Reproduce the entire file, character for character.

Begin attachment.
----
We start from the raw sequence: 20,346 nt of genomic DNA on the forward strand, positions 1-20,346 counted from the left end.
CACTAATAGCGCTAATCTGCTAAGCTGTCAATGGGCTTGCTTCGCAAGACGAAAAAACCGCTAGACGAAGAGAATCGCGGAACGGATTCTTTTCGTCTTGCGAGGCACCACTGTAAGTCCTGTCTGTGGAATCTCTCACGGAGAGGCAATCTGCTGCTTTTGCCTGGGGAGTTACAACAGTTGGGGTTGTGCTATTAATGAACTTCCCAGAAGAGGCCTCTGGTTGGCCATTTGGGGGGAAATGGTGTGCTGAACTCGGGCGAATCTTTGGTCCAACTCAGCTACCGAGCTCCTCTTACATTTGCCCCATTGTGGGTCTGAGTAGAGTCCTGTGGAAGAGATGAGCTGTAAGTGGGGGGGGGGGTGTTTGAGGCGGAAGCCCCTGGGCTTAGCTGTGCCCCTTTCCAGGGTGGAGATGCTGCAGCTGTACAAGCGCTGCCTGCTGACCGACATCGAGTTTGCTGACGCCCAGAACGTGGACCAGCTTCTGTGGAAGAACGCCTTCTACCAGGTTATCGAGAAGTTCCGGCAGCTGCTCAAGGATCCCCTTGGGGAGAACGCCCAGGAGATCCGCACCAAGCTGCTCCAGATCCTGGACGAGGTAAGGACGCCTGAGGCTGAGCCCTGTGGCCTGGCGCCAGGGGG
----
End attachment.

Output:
We start from the raw sequence: 20,346 nt of genomic DNA on the forward strand, positions 1-20,346 counted from the left end.
CACTAATAGCGCTAATCTGCTAAGCTGTCAATGGGCTTGCTTCGCAAGACGAAAAAACCGCTAGACGAAGAGAATCGCGGAACGGATTCTTTTCGTCTTGCGAGGCACCACTGTAAGTCCTGTCTGTGGAATCTCTCACGGAGAGGCAATCTGCTGCTTTTGCCTGGGGAGTTACAACAGTTGGGGTTGTGCTATTAATGAACTTCCCAGAAGAGGCCTCTGGTTGGCCATTTGGGGGGAAATGGTGTGCTGAACTCGGGCGAATCTTTGGTCCAACTCAGCTACCGAGCTCCTCTTACATTTGCCCCATTGTGGGTCTGAGTAGAGTCCTGTGGAAGAGATGAGCTGTAAGTGGGGGGGGGGGTGTTTGAGGCGGAAGCCCCTGGGCTTAGCTGTGCCCCTTTCCAGGGTGGAGATGCTGCAGCTGTACAAGCGCTGCCTGCTGACCGACATCGAGTTTGCTGACGCCCAGAACGTGGACCAGCTTCTGTGGAAGAACGCCTTCTACCAGGTTATCGAGAAGTTCCGGCAGCTGCTCAAGGATCCCCTTGGGGAGAACGCCCAGGAGATCCGCACCAAGCTGCTCCAGATCCTGGACGAGGTAAGGACGCCTGAGGCTGAGCCCTGTGGCCTGGCGCCAGGGGG